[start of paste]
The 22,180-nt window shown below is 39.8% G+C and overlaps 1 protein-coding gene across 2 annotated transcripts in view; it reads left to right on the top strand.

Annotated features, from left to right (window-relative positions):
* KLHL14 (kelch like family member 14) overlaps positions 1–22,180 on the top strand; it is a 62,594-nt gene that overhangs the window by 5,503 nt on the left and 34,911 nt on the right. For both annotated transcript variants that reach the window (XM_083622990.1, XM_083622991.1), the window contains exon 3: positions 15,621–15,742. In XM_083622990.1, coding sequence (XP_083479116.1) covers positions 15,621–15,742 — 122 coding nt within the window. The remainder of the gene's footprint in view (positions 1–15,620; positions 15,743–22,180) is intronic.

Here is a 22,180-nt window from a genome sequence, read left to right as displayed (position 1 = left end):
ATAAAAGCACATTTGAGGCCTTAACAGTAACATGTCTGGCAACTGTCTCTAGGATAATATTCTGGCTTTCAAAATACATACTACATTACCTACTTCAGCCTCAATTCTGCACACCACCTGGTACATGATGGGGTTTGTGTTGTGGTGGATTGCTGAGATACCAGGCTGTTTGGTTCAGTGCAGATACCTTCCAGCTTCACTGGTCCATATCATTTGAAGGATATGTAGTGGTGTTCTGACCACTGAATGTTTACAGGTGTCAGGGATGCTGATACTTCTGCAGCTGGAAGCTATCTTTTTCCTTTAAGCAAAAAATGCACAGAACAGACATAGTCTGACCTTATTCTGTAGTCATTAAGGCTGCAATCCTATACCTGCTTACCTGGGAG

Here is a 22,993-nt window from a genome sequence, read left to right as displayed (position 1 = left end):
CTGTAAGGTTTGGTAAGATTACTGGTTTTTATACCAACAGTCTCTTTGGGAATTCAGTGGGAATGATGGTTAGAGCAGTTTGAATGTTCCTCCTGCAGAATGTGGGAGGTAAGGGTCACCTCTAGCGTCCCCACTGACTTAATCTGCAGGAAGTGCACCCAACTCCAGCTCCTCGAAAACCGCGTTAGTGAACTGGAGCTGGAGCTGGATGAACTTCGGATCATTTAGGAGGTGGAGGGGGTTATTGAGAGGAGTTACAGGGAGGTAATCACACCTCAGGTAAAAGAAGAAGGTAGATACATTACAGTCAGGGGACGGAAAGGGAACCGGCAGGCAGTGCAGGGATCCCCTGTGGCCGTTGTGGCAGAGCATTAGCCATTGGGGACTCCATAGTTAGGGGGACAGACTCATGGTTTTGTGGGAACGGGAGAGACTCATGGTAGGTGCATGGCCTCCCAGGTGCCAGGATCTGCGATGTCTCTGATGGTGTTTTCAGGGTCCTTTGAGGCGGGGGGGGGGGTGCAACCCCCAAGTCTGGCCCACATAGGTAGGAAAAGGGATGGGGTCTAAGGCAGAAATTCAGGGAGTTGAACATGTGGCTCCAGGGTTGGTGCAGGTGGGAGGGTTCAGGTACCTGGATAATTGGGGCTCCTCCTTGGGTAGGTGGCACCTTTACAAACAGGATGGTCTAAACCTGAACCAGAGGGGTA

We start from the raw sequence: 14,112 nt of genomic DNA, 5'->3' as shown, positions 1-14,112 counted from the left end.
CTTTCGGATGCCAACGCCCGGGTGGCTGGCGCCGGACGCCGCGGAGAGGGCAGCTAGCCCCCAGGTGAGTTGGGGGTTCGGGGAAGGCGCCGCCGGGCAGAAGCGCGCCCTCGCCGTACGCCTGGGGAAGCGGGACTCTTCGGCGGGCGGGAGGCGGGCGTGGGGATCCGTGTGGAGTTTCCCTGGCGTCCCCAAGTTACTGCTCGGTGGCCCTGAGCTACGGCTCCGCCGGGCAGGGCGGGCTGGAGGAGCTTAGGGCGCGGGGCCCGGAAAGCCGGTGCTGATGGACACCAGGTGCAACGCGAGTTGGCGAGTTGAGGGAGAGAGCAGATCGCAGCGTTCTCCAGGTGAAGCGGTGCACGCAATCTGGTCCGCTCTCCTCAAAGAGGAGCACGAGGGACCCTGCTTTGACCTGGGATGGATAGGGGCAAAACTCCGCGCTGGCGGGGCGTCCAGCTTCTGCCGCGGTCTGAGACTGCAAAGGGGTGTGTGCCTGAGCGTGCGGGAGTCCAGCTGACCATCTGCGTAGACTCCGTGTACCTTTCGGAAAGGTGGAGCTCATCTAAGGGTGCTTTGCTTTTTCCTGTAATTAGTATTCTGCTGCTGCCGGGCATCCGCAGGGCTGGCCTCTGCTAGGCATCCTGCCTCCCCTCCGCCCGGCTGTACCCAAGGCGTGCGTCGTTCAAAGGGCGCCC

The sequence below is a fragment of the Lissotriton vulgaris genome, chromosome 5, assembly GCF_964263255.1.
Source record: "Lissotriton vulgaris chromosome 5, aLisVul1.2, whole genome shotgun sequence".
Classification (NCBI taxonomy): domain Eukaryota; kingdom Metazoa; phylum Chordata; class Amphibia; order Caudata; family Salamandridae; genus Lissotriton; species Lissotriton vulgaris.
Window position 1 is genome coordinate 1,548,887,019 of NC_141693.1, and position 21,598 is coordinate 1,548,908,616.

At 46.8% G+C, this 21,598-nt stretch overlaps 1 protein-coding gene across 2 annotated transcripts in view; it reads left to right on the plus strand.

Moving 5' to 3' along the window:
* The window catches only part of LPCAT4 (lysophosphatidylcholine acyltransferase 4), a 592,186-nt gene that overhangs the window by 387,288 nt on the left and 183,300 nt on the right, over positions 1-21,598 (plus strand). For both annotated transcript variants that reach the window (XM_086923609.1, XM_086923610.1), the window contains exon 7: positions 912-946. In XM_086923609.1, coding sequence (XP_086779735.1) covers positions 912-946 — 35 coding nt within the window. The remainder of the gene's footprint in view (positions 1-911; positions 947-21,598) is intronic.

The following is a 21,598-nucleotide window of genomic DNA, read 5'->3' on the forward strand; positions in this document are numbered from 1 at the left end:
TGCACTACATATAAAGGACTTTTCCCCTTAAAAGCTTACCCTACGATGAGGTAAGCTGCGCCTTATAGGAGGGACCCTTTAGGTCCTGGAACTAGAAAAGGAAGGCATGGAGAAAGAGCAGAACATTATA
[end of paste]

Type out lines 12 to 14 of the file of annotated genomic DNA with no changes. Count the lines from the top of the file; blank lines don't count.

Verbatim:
Classification (NCBI taxonomy): domain Eukaryota; kingdom Metazoa; phylum Chordata; class Amphibia; order Caudata; family Salamandridae; genus Lissotriton; species Lissotriton vulgaris.
Window position 1 is genome coordinate 1,548,887,019 of NC_141693.1, and position 21,598 is coordinate 1,548,908,616.

At 46.8% G+C, this 21,598-nt stretch overlaps 1 protein-coding gene across 2 annotated transcripts in view; it reads left to right on the plus strand.